In what critics are calling "a coup against legitimacy," thousands of protesters gathered throughout Egypt on Friday after President Mohamed Mursi assumed new powers that ban challenges to his decrees, laws and decisions, and bar his decisions from being revoked by any court.
Demonstrators, led by "an array of liberal and secular groups, including activists at the forefront of the protest movement that forced veteran strongman Hosni Mubarak from power early last year," gathered in Tahir Square there to protest the decree, chanting, "Mursi is Mubarak … revolution everywhere."
Mursi's decree, read on state television on Thursday, said, "The president can issue any decision or measure to protect the revolution. The constitutional declarations, decisions and laws issued by the president are final and not subject to appeal."
As Mursi's supporters—including the Muslim Brotherhood—gathered outside the presidential palace in Cairo, protesters set fire to Muslim Brotherhood offices in several cities including Port Said and Ismailia, and rival demonstrators reportedly clashed in Alexandria.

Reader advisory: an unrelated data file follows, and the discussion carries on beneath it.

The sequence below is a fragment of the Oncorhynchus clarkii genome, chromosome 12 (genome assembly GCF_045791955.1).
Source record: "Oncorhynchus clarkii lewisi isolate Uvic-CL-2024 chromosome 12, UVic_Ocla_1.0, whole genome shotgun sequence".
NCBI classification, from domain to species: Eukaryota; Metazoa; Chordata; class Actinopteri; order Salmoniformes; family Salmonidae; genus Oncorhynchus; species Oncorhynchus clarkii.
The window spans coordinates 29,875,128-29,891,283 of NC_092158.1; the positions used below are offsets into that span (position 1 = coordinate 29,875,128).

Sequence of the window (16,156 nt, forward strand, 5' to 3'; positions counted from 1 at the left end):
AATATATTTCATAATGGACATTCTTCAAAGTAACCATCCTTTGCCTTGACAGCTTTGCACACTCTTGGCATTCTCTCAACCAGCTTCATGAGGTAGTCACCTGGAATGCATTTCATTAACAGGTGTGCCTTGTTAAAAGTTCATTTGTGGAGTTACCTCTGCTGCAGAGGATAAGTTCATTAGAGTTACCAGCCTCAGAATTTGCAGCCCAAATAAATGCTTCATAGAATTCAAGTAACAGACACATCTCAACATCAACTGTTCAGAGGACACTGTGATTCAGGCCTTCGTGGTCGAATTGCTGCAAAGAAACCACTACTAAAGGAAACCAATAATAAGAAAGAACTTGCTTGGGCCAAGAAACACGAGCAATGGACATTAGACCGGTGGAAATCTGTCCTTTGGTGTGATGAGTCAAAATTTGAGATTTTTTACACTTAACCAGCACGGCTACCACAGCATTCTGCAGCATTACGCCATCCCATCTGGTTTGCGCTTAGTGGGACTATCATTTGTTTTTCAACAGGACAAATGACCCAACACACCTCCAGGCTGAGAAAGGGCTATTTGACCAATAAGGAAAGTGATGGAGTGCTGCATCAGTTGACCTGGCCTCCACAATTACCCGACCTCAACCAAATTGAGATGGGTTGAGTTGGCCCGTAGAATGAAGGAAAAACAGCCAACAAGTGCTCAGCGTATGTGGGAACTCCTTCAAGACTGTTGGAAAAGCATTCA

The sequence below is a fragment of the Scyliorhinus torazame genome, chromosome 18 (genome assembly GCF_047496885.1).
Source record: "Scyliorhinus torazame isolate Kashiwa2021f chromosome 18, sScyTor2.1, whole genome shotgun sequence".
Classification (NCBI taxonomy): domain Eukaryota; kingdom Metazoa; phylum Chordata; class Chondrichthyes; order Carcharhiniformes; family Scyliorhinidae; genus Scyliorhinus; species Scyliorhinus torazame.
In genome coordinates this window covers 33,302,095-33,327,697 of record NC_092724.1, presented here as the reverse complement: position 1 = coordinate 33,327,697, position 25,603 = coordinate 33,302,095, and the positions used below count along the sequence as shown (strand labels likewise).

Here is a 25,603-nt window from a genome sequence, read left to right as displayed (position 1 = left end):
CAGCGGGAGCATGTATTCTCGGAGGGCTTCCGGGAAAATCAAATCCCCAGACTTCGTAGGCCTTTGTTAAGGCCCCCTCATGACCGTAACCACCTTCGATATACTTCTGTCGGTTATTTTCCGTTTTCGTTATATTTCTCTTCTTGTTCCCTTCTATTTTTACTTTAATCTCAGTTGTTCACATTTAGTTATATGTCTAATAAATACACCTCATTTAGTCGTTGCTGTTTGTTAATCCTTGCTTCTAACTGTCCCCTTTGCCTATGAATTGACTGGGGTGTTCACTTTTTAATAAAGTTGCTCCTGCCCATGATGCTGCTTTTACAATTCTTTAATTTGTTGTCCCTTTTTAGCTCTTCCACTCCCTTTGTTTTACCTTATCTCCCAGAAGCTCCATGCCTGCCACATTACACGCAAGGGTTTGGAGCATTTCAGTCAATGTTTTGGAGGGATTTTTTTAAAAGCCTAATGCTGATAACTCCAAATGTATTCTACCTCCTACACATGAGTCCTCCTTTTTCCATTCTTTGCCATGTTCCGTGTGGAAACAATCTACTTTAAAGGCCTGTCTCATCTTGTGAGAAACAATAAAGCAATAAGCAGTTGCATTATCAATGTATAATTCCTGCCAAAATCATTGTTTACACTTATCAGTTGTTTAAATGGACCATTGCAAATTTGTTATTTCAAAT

The BBC continues:
In a joint news conference on Thursday, Sameh Ashour, head of a lawyers association, and key opposition figures Mohamed ElBaradei and Amr Moussa accused Mr. Mursi of "monopolising all three branches of government" and overseeing "the total execution of the independence of the judiciary".
"We are calling on all Egyptians to protest in all of Egypt's squares on Friday," they said.
Mr. ElBaradei, a Nobel Peace Prize winner, wrote on his Twitter account that the president had "appointed himself Egypt's new pharaoh. A major blow to the revolution that could have dire consequences".
Critics say the decree is a "coup against legitimacy".
Mursi's decree will also allow retrials for people convicted of killings during Egypt's 2011 uprising, which led to Mubarak's outster, according to the BBC.